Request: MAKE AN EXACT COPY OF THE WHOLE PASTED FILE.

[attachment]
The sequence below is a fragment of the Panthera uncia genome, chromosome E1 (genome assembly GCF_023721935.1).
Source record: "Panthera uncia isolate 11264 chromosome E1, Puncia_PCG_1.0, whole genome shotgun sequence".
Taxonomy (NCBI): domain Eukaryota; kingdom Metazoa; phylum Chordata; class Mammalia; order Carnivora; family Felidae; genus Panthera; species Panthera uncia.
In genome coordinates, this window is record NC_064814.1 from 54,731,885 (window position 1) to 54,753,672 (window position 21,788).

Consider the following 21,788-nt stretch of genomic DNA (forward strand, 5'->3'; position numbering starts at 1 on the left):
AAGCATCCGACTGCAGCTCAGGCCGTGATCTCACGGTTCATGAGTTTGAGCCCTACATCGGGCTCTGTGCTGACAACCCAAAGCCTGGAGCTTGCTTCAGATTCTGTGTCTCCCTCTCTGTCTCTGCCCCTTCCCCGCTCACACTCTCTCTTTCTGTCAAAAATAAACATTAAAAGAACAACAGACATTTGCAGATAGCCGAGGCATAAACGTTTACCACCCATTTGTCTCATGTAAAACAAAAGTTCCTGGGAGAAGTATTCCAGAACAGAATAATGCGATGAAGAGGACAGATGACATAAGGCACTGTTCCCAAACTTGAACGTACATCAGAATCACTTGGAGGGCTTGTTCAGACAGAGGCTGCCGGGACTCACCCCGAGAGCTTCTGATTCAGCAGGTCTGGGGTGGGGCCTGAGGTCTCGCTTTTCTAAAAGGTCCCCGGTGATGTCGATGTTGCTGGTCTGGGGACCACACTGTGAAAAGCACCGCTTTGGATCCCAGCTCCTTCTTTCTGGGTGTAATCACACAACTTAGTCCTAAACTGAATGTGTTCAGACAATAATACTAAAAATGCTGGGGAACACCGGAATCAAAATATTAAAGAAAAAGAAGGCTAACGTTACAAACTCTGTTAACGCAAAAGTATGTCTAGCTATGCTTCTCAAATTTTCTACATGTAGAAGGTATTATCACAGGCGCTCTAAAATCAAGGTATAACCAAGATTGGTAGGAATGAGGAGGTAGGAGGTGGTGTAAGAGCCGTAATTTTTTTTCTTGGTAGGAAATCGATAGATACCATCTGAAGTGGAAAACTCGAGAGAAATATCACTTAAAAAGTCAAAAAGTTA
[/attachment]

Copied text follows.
The sequence below is a fragment of the Panthera uncia genome, chromosome E1 (genome assembly GCF_023721935.1).
Source record: "Panthera uncia isolate 11264 chromosome E1, Puncia_PCG_1.0, whole genome shotgun sequence".
Taxonomy (NCBI): domain Eukaryota; kingdom Metazoa; phylum Chordata; class Mammalia; order Carnivora; family Felidae; genus Panthera; species Panthera uncia.
In genome coordinates, this window is record NC_064814.1 from 54,731,885 (window position 1) to 54,753,672 (window position 21,788).

Consider the following 21,788-nt stretch of genomic DNA (forward strand, 5'->3'; position numbering starts at 1 on the left):
AAGCATCCGACTGCAGCTCAGGCCGTGATCTCACGGTTCATGAGTTTGAGCCCTACATCGGGCTCTGTGCTGACAACCCAAAGCCTGGAGCTTGCTTCAGATTCTGTGTCTCCCTCTCTGTCTCTGCCCCTTCCCCGCTCACACTCTCTCTTTCTGTCAAAAATAAACATTAAAAGAACAACAGACATTTGCAGATAGCCGAGGCATAAACGTTTACCACCCATTTGTCTCATGTAAAACAAAAGTTCCTGGGAGAAGTATTCCAGAACAGAATAATGCGATGAAGAGGACAGATGACATAAGGCACTGTTCCCAAACTTGAACGTACATCAGAATCACTTGGAGGGCTTGTTCAGACAGAGGCTGCCGGGACTCACCCCGAGAGCTTCTGATTCAGCAGGTCTGGGGTGGGGCCTGAGGTCTCGCTTTTCTAAAAGGTCCCCGGTGATGTCGATGTTGCTGGTCTGGGGACCACACTGTGAAAAGCACCGCTTTGGATCCCAGCTCCTTCTTTCTGGGTGTAATCACACAACTTAGTCCTAAACTGAATGTGTTCAGACAATAATACTAAAAATGCTGGGGAACACCGGAATCAAAATATTAAAGAAAAAGAAGGCTAACGTTACAAACTCTGTTAACGCAAAAGTATGTCTAGCTATGCTTCTCAAATTTTCTACATGTAGAAGGTATTATCACAGGCGCTCTAAAATCAAGGTATAACCAAGATTGGTAGGAATGAGGAGGTAGGAGGTGGTGTAAGAGCCGTAATTTTTTTTCTTGGTAGGAAATCGATAGATACCATCTGAAGTGGAAAACTCGAGAGAAATATCACTTAAAAAGTCAAAAAGTTA